Out with the old

Should we discard Beefeaters and the Union Jack as symbols of Britain? As the debate hots up, Clare Dowdy looks at suggestions for the nation’s branding

A change in Government and the looming millennium has sparked furious debate on the UK’s image and how we should be portraying ourselves to the outside world.

The Design Council has launched its discussion paper New Brand for New Britain, and the British Tourist Authority is redesigning the British brand logo which appears on all products marketing the country abroad. But the most controversial navel-gazing has been spearheaded by Wolff Olins on last Sunday’s Money Programme on BBC2.

Wolff Olins set itself the task of creating a new brand image for Britain in the 21st century. The concept was sparked by the group’s study Made in UK which showed Britain’s image and reputation is damaging our ability to compete in world markets.

By treating Britain plc as a corporate client, the consultancy recreated a brainstorming session for the cameras to demonstrate how it came up with a brand personality, a new name, Britain, a marque and a string of key signals including “original”, “popular” and “welcoming”.

Wolff Olins presented its ideas to a team of industry heavyweights, any of whom it no doubt would be happy to work for: fashion designer Paul Smith, Jaguar chairman Nick Scheele, British Airways chief executive officer Bob Ayling and Northern Foods chairman Chris Haskins, among others.

These “clients” were treated to a mock presentation at Wolff Olins’ offices where they saw the brand’s application – on to the flag, stamps, team strips, and most fetchingly, Ginger Spice.

The pièce de résistance was a rendition of a new national anthem culminating in the words: “A Britain of culture, the world is our door.”

Not only entertaining and thought-provoking, the programme raised some important issues about our self-perception, and how a strong brand could help export goods and services, attract high quality inward investment and appeal to tourists.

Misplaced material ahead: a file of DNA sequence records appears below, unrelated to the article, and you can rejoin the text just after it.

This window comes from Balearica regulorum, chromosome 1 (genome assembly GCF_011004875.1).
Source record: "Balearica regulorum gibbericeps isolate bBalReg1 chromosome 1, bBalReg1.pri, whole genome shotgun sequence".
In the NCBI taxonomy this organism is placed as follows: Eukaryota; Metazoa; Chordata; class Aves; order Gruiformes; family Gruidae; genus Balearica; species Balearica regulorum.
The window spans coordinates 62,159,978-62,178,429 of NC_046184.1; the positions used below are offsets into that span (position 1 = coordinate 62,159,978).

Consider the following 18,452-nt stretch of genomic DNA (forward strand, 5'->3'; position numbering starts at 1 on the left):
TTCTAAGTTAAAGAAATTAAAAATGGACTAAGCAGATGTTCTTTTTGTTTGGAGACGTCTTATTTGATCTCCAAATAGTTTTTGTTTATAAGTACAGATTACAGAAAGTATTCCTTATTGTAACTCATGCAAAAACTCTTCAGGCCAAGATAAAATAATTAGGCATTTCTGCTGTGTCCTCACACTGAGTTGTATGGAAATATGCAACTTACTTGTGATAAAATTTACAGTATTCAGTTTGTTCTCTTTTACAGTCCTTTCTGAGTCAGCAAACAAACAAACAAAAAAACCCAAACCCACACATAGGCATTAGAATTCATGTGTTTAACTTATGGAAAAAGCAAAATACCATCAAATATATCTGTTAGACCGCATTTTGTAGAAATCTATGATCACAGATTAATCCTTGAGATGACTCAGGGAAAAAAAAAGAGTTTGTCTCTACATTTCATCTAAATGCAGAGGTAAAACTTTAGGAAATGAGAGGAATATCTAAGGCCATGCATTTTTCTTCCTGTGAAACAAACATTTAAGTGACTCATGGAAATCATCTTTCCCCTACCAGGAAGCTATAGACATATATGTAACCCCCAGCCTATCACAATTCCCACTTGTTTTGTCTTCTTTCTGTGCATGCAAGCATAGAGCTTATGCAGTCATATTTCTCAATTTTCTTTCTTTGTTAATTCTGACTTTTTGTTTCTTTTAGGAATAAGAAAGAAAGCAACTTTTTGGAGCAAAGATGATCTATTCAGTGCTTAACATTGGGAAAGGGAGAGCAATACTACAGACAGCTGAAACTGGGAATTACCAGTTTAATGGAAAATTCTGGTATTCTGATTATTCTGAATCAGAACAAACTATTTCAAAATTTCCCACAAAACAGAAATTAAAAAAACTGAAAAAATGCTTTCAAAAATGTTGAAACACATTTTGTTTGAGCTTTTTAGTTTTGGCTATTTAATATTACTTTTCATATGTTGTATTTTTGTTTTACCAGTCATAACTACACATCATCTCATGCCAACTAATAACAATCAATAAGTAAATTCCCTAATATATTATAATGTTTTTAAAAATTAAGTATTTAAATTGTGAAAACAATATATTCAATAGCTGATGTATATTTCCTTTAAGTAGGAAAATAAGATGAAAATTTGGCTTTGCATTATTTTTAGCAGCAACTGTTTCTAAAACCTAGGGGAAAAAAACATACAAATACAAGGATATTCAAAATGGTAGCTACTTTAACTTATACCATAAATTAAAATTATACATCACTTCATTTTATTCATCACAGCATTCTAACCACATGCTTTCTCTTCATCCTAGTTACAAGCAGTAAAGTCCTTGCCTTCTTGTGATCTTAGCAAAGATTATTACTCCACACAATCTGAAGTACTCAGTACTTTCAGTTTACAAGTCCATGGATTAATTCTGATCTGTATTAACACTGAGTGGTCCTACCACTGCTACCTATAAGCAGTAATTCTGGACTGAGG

Much of Wolff Olins’ approach is born out by the Design Council’s findings on the image of British products both here and overseas. “There is a chance in this changing political and economic scene for Britain to carve out a new identity as a creative and innovative nation,” the report reads.

“The opportunity is there to reflect on the country’s past as a trading nation and recast its image and attitudes so that it emerges in the 21st century as one of the most forward-thinking, creative and innovative of nations,” it continues.

However, it is up to business to create the right identity for Britain, the Design Council argues.

As well as such a meeting of minds, there has also been criticism from other quarters. Wolff Olins has been accused of throwing out the baby with the bath water, despite claiming that its new brand respects our heritage.

Members of the public have been on the phone to the consultancy, alarmed by what they see as the “out with the old, in with the new” approach.

And the British Tourist Authority has conducted its own research into perceptions of Britain, and its findings dispute those of Wolff Olins.

“In tourism terms, traditional images are vital in attracting visitors, but the new can sit comfortably with the old,” says BTA brand manager Gareth James. The authority’s new branding will reflect Britain as an island of contrasts.

And the BTA has been using a rectangular logo to promote the British brand for the last two years. So perhaps there really is something in it.

Whatever your personal views on the subject, Wolff Olins can be credited with highlighting an important issue. The national media has picked up the theme so, following the advice of that parody of a certain Englishness, Mrs Merton: “Let’s have a heated debate!”

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